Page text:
Many years ago, I shot almost exclusively in black and white. I don't know how many rolls I put through my Minolta SRT 101, but I'm reasonably confident it's a four digit number.
My father taught chemistry at the time and we converted the back of the chemical storage closet into a darkroom. Developing film and especially prints is almost magical. You've probably seen it done in movies, even if you haven't done it yourself: working under a dim red light, expose a sheet of blank white paper to a few seconds of light, drop it into a tray of liquid, rock gently, and watch an image appear before your eyes. Cool. If you haven't done it, and you get the chance, jump on it!
At the rate digital cameras are improving, I expect “roll of film” is going to be about as meaningful to the generation of kids born this year as “eight track” or “video casette”.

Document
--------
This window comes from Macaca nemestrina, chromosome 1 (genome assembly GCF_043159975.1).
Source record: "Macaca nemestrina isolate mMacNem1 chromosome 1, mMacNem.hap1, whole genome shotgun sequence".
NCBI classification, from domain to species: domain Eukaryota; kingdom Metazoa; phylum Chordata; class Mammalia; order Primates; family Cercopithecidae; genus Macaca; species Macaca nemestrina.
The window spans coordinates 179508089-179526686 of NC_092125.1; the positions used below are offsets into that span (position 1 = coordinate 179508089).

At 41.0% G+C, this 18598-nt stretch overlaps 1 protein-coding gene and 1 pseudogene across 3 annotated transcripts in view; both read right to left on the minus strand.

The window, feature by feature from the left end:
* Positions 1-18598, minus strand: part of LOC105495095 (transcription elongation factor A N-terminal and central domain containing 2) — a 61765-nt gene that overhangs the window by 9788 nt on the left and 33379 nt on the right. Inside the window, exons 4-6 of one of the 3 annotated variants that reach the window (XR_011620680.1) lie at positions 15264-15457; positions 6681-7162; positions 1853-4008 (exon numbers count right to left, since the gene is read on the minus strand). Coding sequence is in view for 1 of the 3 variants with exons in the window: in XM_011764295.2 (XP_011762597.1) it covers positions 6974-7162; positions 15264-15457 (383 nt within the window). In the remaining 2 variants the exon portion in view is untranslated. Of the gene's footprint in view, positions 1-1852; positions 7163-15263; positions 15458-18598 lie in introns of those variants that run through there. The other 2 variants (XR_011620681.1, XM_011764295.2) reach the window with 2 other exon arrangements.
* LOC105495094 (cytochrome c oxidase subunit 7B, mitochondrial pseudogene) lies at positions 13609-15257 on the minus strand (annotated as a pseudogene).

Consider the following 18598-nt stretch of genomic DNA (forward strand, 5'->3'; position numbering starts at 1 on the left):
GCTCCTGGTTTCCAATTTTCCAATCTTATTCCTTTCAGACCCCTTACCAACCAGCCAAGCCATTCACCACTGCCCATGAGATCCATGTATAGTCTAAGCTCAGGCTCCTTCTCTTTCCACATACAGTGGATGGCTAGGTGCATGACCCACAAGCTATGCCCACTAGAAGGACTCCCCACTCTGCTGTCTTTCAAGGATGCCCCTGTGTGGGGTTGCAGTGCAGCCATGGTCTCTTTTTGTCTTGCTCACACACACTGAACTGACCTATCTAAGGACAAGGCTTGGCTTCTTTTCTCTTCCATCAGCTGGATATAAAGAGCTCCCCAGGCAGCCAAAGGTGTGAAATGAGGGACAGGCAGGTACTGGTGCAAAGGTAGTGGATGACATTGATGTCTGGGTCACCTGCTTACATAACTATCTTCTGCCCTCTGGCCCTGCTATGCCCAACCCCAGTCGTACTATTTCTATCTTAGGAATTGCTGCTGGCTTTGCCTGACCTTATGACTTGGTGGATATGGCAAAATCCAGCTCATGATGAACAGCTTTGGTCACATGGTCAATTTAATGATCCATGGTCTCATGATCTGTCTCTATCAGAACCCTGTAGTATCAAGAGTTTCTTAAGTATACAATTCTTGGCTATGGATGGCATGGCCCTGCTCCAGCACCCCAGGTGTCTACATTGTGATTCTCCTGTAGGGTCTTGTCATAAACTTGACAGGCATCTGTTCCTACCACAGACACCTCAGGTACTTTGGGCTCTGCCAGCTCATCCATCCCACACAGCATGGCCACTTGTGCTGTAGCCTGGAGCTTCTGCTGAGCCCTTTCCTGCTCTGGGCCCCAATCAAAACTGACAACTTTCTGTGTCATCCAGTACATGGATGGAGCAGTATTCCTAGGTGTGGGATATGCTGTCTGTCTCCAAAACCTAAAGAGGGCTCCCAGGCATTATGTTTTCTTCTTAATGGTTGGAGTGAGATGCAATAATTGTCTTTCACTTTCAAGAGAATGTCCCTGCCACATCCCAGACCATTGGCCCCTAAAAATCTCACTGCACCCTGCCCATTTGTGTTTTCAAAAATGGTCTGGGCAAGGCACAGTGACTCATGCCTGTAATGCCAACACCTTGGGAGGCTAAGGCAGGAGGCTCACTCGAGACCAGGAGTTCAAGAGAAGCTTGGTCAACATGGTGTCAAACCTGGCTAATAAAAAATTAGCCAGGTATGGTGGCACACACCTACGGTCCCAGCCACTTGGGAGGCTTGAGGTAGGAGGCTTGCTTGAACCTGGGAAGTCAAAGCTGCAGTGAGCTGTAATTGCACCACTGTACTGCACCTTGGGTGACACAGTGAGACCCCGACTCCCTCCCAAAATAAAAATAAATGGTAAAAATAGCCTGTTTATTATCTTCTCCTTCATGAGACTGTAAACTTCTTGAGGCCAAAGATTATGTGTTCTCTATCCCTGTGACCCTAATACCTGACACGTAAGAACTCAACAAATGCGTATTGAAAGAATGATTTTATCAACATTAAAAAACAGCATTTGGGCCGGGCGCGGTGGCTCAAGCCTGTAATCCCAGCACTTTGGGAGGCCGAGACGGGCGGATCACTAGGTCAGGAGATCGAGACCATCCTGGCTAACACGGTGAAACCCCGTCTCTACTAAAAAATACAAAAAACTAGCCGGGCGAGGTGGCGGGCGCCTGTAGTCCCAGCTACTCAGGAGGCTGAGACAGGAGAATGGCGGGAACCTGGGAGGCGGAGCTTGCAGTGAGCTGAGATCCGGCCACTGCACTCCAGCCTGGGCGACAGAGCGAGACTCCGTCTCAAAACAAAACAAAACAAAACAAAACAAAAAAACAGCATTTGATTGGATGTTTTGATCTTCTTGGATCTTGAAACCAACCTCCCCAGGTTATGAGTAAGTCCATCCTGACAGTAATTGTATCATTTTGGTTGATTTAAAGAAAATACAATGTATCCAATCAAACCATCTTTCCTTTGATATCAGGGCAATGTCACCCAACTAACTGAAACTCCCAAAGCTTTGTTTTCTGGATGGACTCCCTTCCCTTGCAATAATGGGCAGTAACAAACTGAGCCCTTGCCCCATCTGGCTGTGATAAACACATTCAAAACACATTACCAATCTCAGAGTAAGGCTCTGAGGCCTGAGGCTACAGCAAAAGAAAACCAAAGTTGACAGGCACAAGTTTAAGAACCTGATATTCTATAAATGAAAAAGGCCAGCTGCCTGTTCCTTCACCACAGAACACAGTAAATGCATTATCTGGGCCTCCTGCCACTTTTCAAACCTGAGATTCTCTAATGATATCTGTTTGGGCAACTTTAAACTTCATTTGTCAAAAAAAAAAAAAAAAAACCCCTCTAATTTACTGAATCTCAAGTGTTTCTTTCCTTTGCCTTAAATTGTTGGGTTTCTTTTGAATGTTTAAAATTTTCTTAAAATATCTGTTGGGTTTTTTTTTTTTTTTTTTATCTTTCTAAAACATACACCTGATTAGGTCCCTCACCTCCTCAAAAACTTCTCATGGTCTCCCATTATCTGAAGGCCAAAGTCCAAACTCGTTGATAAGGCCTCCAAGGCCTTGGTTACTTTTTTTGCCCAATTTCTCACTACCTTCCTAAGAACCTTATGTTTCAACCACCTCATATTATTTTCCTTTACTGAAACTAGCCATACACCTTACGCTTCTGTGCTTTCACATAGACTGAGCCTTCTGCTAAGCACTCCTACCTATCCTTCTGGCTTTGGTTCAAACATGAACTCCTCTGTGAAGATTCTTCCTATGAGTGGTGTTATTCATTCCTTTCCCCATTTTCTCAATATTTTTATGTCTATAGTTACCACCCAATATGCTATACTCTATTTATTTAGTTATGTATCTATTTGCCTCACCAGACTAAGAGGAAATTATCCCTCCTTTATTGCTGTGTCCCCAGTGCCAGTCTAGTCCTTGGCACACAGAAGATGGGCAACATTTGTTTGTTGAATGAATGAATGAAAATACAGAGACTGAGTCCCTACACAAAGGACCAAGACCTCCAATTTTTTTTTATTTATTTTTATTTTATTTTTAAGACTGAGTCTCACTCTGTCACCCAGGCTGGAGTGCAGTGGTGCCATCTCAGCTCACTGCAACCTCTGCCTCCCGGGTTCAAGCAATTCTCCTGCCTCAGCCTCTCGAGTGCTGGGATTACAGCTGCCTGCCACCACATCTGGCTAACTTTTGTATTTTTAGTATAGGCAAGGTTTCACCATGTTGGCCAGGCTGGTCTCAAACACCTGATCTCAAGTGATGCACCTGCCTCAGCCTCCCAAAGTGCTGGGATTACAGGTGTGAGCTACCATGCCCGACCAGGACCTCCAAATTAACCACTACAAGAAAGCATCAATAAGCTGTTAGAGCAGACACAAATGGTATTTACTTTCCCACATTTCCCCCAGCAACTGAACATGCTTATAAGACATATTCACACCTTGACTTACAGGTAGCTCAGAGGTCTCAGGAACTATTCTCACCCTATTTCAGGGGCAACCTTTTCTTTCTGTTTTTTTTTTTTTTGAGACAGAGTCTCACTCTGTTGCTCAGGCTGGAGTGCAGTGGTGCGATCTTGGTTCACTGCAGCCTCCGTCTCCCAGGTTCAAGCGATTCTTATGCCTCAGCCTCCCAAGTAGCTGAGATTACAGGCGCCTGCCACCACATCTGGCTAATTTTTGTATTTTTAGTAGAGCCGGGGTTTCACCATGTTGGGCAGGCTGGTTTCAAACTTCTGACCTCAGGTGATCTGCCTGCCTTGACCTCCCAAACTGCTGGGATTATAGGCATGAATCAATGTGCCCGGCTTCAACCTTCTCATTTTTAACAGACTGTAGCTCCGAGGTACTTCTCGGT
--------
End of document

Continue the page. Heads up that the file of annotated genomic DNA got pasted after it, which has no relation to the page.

The point of all this rambling, if there is one, is simply that when I did film, I really understood the darkroom process. I mastered a range of techniques and could apply them with some facility. I realized recently that I could not say the same about the “digital darkroom” (in my case, GIMP). I can't even claim to understand all the tools available, let alone to have mastered them. So, I'm going to undertake to improve my photo editing skills.
The first result of this effort is an image that would have been very difficult indeed to achieve in a physical darkroom:
This effect is less difficult in the digital realm, but still challenging, at least for this novice. Of course, when I look at this image, all I see are the flaws, but on the whole, I think it came out alright.